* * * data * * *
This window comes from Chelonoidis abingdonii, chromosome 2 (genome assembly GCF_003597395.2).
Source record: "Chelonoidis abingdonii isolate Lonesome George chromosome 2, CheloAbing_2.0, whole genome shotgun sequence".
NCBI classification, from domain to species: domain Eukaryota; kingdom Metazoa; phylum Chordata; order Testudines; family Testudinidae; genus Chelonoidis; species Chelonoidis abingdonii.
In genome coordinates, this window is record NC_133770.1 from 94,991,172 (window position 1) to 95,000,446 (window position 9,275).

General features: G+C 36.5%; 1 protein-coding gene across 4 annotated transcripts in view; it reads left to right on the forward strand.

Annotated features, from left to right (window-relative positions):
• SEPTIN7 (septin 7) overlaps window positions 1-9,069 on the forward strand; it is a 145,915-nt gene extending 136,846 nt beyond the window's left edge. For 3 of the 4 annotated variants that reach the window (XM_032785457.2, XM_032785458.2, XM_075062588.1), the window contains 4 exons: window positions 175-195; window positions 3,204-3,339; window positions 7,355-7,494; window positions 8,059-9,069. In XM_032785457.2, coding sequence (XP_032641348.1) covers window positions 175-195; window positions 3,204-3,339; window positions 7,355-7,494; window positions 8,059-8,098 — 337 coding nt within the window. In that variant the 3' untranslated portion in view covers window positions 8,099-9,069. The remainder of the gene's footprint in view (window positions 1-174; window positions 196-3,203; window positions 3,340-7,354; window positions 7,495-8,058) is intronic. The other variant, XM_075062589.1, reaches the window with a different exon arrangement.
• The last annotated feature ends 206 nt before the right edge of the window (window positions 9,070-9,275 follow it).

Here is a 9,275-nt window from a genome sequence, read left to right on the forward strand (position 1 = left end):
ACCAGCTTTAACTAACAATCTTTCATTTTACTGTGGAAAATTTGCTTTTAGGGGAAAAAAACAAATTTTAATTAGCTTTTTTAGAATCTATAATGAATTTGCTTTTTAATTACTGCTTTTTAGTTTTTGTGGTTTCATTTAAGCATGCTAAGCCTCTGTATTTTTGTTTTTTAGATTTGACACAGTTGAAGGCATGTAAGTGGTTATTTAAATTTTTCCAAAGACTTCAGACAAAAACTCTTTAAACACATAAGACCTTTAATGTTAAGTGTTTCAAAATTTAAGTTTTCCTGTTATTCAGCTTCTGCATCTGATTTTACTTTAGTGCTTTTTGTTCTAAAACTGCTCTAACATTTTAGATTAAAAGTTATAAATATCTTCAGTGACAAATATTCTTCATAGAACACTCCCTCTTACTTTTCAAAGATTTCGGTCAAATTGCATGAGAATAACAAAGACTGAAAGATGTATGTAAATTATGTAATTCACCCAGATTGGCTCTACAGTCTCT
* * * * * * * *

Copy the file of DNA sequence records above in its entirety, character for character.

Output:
This window comes from Chelonoidis abingdonii, chromosome 2 (genome assembly GCF_003597395.2).
Source record: "Chelonoidis abingdonii isolate Lonesome George chromosome 2, CheloAbing_2.0, whole genome shotgun sequence".
NCBI classification, from domain to species: domain Eukaryota; kingdom Metazoa; phylum Chordata; order Testudines; family Testudinidae; genus Chelonoidis; species Chelonoidis abingdonii.
In genome coordinates, this window is record NC_133770.1 from 94,991,172 (window position 1) to 95,000,446 (window position 9,275).

General features: G+C 36.5%; 1 protein-coding gene across 4 annotated transcripts in view; it reads left to right on the forward strand.

Annotated features, from left to right (window-relative positions):
• SEPTIN7 (septin 7) overlaps window positions 1-9,069 on the forward strand; it is a 145,915-nt gene extending 136,846 nt beyond the window's left edge. For 3 of the 4 annotated variants that reach the window (XM_032785457.2, XM_032785458.2, XM_075062588.1), the window contains 4 exons: window positions 175-195; window positions 3,204-3,339; window positions 7,355-7,494; window positions 8,059-9,069. In XM_032785457.2, coding sequence (XP_032641348.1) covers window positions 175-195; window positions 3,204-3,339; window positions 7,355-7,494; window positions 8,059-8,098 — 337 coding nt within the window. In that variant the 3' untranslated portion in view covers window positions 8,099-9,069. The remainder of the gene's footprint in view (window positions 1-174; window positions 196-3,203; window positions 3,340-7,354; window positions 7,495-8,058) is intronic. The other variant, XM_075062589.1, reaches the window with a different exon arrangement.
• The last annotated feature ends 206 nt before the right edge of the window (window positions 9,070-9,275 follow it).

Here is a 9,275-nt window from a genome sequence, read left to right on the forward strand (position 1 = left end):
ACCAGCTTTAACTAACAATCTTTCATTTTACTGTGGAAAATTTGCTTTTAGGGGAAAAAAACAAATTTTAATTAGCTTTTTTAGAATCTATAATGAATTTGCTTTTTAATTACTGCTTTTTAGTTTTTGTGGTTTCATTTAAGCATGCTAAGCCTCTGTATTTTTGTTTTTTAGATTTGACACAGTTGAAGGCATGTAAGTGGTTATTTAAATTTTTCCAAAGACTTCAGACAAAAACTCTTTAAACACATAAGACCTTTAATGTTAAGTGTTTCAAAATTTAAGTTTTCCTGTTATTCAGCTTCTGCATCTGATTTTACTTTAGTGCTTTTTGTTCTAAAACTGCTCTAACATTTTAGATTAAAAGTTATAAATATCTTCAGTGACAAATATTCTTCATAGAACACTCCCTCTTACTTTTCAAAGATTTCGGTCAAATTGCATGAGAATAACAAAGACTGAAAGATGTATGTAAATTATGTAATTCACCCAGATTGGCTCTACAGTCTCT